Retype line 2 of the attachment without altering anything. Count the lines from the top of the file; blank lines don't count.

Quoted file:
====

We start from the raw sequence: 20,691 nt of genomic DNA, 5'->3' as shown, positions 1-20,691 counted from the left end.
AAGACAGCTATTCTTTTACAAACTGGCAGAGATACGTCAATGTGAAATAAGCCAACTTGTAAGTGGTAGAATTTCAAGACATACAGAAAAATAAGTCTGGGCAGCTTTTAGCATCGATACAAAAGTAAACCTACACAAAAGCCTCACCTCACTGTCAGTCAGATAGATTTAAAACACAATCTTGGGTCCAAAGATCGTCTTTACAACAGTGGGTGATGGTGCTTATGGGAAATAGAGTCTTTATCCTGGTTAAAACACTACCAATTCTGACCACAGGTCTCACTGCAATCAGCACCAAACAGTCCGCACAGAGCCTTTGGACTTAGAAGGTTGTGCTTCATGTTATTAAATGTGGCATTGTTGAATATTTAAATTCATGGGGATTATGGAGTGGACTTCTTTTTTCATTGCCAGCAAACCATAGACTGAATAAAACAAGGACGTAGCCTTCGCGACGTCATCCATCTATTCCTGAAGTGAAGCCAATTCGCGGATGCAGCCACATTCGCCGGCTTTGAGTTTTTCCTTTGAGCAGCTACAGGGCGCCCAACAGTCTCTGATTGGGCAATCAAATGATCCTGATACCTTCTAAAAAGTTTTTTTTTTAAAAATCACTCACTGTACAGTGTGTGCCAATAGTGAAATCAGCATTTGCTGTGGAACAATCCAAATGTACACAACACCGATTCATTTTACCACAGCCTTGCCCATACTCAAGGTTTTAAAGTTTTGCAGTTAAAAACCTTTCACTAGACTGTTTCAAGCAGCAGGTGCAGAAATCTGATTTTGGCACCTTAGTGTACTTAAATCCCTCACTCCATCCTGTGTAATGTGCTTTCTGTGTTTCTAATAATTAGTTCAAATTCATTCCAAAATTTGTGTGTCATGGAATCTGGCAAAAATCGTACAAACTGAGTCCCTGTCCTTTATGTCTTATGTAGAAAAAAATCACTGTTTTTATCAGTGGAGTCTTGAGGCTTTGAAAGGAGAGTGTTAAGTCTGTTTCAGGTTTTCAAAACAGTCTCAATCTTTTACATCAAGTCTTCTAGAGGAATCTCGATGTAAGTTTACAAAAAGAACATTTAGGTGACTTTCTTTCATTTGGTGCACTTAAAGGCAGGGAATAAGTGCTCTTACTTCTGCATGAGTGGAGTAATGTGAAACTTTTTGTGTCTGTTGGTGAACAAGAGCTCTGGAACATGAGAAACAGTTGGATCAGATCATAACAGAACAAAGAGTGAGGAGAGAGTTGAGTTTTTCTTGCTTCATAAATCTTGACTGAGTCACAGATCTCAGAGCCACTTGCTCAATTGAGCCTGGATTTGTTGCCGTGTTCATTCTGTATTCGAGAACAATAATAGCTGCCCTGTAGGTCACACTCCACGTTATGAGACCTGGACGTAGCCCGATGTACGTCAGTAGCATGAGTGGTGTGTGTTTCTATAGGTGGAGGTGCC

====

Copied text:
AAGACAGCTATTCTTTTACAAACTGGCAGAGATACGTCAATGTGAAATAAGCCAACTTGTAAGTGGTAGAATTTCAAGACATACAGAAAAATAAGTCTGGGCAGCTTTTAGCATCGATACAAAAGTAAACCTACACAAAAGCCTCACCTCACTGTCAGTCAGATAGATTTAAAACACAATCTTGGGTCCAAAGATCGTCTTTACAACAGTGGGTGATGGTGCTTATGGGAAATAGAGTCTTTATCCTGGTTAAAACACTACCAATTCTGACCACAGGTCTCACTGCAATCAGCACCAAACAGTCCGCACAGAGCCTTTGGACTTAGAAGGTTGTGCTTCATGTTATTAAATGTGGCATTGTTGAATATTTAAATTCATGGGGATTATGGAGTGGACTTCTTTTTTCATTGCCAGCAAACCATAGACTGAATAAAACAAGGACGTAGCCTTCGCGACGTCATCCATCTATTCCTGAAGTGAAGCCAATTCGCGGATGCAGCCACATTCGCCGGCTTTGAGTTTTTCCTTTGAGCAGCTACAGGGCGCCCAACAGTCTCTGATTGGGCAATCAAATGATCCTGATACCTTCTAAAAAGTTTTTTTTTTAAAAATCACTCACTGTACAGTGTGTGCCAATAGTGAAATCAGCATTTGCTGTGGAACAATCCAAATGTACACAACACCGATTCATTTTACCACAGCCTTGCCCATACTCAAGGTTTTAAAGTTTTGCAGTTAAAAACCTTTCACTAGACTGTTTCAAGCAGCAGGTGCAGAAATCTGATTTTGGCACCTTAGTGTACTTAAATCCCTCACTCCATCCTGTGTAATGTGCTTTCTGTGTTTCTAATAATTAGTTCAAATTCATTCCAAAATTTGTGTGTCATGGAATCTGGCAAAAATCGTACAAACTGAGTCCCTGTCCTTTATGTCTTATGTAGAAAAAAATCACTGTTTTTATCAGTGGAGTCTTGAGGCTTTGAAAGGAGAGTGTTAAGTCTGTTTCAGGTTTTCAAAACAGTCTCAATCTTTTACATCAAGTCTTCTAGAGGAATCTCGATGTAAGTTTACAAAAAGAACATTTAGGTGACTTTCTTTCATTTGGTGCACTTAAAGGCAGGGAATAAGTGCTCTTACTTCTGCATGAGTGGAGTAATGTGAAACTTTTTGTGTCTGTTGGTGAACAAGAGCTCTGGAACATGAGAAACAGTTGGATCAGATCATAACAGAACAAAGAGTGAGGAGAGAGTTGAGTTTTTCTTGCTTCATAAATCTTGACTGAGTCACAGATCTCAGAGCCACTTGCTCAATTGAGCCTGGATTTGTTGCCGTGTTCATTCTGTATTCGAGAACAATAATAGCTGCCCTGTAGGTCACACTCCACGTTATGAGACCTGGACGTAGCCCGATGTACGTCAGTAGCATGAGTGGTGTGTGTTTCTATAGGTGGAGGTGCC